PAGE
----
¾ cups water, divided
4 egg whites, at room temperature (being at room temp helps them whip faster)
¼ teaspoon cream of tartar
1 cup granulated sugar
⅓ cup light corn syrup
1 teaspoon vanilla
1 teaspoon peppermint extract (or less – it’s quite strong)
10-12 drops red food coloring (optional)
1-2 cups powdered sugar, for coating cured marshmallows to prevent sticking
- Grease a 9x13x2 inch baking dish with non-stick spray. Mine was butter flavored and looked a little yellow – I’d advise a white or clear version.
- In a small bowl, sprinkle the gelatin powder over ½ cup of the water, then set aside to gel.
- In a small saucepan, combine the sugar, corn syrup, and remaining ¼ cup of water, then stir over medium heat. Use a candy thermometer to moderate the temperature – you are looking to heat this to 240F. This will probably take about 8-10 minutes, with the last 10 degrees taking the longest. You can turn away from this now and then, but be sure to stir regularly as the sugar dissolves to prevent it from burning.
- While the syrup heats, beat the egg whites with the cream of tartar in the bowl of an electric stand mixer (or in a large bowl with a hand-held mixer, but using a stand mixer is much easier and faster) until they form soft peaks. When the whisk or beater attachment is pulled out of the eggs, what remains on the attachments will droop a bit back toward the bowl – those are soft peaks – peaks that fold over.
- When the syrup reaches 240F, remove it from the heat and scrape the gelatin into the hot syrup, stirring with a whisk to dissolve. Drizzle a few tablespoons of the hot syrup mixture into the egg whites and mix gently, just to warm them up so they aren’t shocked. Then, with the mixer on medium speed, pour the syrup into the egg whites in a slow but steady stream, being careful to aim for the whites themselves, not for the whisk or the side of the bowl, which can cause droplets of hot syrup to fly out onto you. As Irvin says, this sounds scarier than it is. Just be careful and you’ll be fine.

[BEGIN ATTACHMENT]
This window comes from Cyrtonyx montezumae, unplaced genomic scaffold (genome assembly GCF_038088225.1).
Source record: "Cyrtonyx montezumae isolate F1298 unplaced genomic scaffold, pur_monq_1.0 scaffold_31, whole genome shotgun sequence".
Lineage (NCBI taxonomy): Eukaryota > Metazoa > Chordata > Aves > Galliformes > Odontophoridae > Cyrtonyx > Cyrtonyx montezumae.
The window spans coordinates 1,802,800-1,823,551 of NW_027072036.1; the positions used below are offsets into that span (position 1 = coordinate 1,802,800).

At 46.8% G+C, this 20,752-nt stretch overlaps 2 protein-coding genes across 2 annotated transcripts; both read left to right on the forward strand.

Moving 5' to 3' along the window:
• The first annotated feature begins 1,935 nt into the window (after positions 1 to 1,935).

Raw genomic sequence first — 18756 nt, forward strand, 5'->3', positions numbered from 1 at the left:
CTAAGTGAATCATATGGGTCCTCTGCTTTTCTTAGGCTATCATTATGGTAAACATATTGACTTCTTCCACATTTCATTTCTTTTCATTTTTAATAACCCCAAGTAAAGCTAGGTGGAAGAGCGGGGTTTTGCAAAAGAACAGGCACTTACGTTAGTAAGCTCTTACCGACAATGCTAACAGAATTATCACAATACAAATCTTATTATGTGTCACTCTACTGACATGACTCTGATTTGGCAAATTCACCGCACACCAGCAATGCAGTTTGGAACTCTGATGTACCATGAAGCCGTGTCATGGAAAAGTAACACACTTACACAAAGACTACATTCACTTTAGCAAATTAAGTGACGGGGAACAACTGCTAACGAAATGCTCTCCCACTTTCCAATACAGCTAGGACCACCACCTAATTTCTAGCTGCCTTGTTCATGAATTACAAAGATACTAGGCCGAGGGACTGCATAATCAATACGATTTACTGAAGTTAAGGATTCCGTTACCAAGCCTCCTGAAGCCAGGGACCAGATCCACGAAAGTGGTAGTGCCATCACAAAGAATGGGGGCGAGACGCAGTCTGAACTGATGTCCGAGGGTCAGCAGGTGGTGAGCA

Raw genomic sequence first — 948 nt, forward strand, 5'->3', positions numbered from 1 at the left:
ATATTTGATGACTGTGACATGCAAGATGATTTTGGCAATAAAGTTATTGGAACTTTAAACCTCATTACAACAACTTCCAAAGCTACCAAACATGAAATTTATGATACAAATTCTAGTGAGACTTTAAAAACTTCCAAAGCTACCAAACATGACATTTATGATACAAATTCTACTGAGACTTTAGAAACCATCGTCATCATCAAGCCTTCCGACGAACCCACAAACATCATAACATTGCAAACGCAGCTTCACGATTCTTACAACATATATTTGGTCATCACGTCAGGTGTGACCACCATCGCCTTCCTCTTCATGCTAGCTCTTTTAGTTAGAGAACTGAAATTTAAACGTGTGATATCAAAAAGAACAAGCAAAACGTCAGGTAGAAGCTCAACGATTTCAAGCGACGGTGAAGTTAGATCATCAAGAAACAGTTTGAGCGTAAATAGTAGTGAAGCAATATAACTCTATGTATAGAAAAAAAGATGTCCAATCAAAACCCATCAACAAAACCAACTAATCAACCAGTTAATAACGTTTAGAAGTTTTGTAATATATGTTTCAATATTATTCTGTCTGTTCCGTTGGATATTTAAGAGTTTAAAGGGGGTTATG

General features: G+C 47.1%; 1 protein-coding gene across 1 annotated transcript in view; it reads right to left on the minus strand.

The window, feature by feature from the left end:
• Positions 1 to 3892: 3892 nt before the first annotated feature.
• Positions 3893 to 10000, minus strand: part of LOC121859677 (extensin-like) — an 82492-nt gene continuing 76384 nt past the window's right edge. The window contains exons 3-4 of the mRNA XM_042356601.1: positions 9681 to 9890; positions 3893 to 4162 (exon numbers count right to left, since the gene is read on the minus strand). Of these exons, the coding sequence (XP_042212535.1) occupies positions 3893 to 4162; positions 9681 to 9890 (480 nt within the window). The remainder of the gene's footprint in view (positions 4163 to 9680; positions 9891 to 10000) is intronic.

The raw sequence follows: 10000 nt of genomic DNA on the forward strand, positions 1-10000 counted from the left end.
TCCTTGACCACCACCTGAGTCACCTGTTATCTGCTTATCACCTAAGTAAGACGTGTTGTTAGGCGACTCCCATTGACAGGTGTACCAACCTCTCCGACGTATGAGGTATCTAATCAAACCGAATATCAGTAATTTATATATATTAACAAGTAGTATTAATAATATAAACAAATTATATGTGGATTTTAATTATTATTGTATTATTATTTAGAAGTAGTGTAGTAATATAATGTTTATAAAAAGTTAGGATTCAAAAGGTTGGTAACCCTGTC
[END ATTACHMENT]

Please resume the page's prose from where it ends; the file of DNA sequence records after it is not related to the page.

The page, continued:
- With all of the syrup poured in, turn the mixer speed up to medium-high and beat for 5 minutes. The egg whites will take on the consistency of a thick whipped cream.
- After five minutes, add the vanilla and peppermint extract, then increase the mixer speed to high and beat for another five minutes. The mixture will increase dramatically in volume, become glossy and thick, and resemble that marshmallow fluff you can buy in jars.
- You’ve now beaten your egg whites for a total of ten minutes. Use a rubber spatula, greased for extra insurance if you wish, and pour/scrape the mixture into your greased 9×13 inch pan. For the swirly candy cane effect, drip 10-12 drops red food coloring over the surface of the marshmallow, spacing the drops evenly for best coverage.
- Gently insert the tip of a butter knife into the marshmallow mass and swirl around, dragging the food coloring over and through the pan to create a swirled effect. Don’t overdo it, though – you want well-defined swirls, not pink marshmallows.
- When you are satisfied with your swirls, cover the pan tightly with plastic wrap, taking care not to let it touch the top of the marshmallows (it would stick like crazy), and stow it in the fridge overnight, or at least 8 hours, to let the marshmallows cure.
- After marshmallows have cured, all that remains is to liberate them from the pan, slice them to your desired size (I used a pizza wheel for this), and toss them in powdered sugar to keep them from sticking to everything they come in contact with. To do this, I put 1-2 cups sifted powdered sugar in a brown paper bag, added the marshmallows, and shook them gently until they were evenly coated. Then, remove and consume as desired!